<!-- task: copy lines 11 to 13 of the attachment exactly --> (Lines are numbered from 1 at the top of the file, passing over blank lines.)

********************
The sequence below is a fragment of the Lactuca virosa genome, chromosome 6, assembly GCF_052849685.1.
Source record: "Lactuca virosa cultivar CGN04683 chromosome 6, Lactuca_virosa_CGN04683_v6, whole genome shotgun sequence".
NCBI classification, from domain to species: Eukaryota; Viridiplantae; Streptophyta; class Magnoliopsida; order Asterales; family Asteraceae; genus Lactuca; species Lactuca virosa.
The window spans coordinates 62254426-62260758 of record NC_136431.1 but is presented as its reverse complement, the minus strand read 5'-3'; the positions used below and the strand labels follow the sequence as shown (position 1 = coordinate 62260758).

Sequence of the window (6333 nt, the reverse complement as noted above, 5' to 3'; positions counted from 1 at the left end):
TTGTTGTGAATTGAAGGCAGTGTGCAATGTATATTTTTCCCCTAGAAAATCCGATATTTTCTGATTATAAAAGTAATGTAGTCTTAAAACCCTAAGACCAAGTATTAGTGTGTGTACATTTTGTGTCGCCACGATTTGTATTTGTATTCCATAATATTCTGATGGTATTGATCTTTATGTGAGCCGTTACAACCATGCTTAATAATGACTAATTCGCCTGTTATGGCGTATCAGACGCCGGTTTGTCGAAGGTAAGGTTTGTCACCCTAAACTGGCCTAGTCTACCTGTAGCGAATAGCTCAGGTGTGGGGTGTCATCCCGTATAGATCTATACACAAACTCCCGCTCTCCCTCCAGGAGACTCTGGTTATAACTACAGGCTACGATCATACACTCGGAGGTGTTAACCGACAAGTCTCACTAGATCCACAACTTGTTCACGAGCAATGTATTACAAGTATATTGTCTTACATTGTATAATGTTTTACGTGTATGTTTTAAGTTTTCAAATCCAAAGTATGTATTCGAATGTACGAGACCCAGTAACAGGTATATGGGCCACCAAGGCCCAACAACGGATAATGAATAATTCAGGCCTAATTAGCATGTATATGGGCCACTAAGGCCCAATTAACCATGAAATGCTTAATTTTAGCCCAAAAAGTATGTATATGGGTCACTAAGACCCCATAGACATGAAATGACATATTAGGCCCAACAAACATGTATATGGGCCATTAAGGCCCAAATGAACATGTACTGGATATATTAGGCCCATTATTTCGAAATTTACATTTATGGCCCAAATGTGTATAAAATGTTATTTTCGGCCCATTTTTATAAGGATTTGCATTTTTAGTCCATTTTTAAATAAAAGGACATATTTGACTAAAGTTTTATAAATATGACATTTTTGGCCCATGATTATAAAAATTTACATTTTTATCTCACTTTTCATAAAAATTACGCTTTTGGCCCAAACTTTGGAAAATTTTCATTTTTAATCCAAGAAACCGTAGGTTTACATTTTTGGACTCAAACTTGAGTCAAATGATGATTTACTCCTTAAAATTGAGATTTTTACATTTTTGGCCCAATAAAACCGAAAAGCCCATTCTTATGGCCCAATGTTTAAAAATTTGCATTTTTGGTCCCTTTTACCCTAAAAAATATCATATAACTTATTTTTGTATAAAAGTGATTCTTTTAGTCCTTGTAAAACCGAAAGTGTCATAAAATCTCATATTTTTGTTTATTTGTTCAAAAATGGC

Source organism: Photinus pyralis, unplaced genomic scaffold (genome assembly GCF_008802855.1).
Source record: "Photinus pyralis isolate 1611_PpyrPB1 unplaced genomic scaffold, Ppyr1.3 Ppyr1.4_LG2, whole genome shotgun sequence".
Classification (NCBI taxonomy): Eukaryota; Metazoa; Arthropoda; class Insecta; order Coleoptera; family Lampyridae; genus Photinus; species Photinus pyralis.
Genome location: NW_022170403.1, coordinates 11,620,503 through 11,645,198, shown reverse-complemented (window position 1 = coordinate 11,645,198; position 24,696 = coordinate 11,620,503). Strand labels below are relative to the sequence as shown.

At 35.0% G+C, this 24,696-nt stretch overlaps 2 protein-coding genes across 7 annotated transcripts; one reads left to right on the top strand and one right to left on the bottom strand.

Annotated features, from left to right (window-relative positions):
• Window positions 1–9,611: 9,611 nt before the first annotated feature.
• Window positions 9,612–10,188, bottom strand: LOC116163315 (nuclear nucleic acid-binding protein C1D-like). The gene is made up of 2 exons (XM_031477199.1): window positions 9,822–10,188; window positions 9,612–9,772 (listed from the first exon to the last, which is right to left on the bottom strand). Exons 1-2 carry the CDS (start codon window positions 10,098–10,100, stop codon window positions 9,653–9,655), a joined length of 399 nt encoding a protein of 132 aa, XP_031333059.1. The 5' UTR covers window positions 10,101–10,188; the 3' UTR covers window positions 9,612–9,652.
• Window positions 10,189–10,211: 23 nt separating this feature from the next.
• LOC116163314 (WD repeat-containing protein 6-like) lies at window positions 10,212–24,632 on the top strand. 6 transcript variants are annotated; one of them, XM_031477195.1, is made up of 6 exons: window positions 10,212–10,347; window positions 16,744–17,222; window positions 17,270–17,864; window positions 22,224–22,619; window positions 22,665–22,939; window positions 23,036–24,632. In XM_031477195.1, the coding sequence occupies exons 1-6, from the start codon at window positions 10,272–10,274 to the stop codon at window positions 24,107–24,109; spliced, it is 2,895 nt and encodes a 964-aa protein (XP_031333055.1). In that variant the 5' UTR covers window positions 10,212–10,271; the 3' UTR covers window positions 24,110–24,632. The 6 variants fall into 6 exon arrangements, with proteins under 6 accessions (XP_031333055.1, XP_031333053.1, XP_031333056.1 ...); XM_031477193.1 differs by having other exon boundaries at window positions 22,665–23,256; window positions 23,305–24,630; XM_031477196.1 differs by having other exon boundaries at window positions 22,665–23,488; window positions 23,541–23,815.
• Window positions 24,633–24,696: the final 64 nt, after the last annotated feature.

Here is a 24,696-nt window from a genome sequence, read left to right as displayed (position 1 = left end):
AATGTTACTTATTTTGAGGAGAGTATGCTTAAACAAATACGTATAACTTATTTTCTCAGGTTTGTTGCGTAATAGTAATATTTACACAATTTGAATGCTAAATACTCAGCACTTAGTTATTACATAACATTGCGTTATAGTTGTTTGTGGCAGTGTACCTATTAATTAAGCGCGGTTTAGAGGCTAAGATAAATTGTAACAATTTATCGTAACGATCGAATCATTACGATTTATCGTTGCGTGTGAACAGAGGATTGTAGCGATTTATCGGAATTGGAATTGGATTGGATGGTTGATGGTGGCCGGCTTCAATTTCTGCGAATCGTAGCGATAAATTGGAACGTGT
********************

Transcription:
At 35.0% G+C, this 24,696-nt stretch overlaps 2 protein-coding genes across 7 annotated transcripts; one reads left to right on the top strand and one right to left on the bottom strand.

Annotated features, from left to right (window-relative positions):
• Window positions 1–9,611: 9,611 nt before the first annotated feature.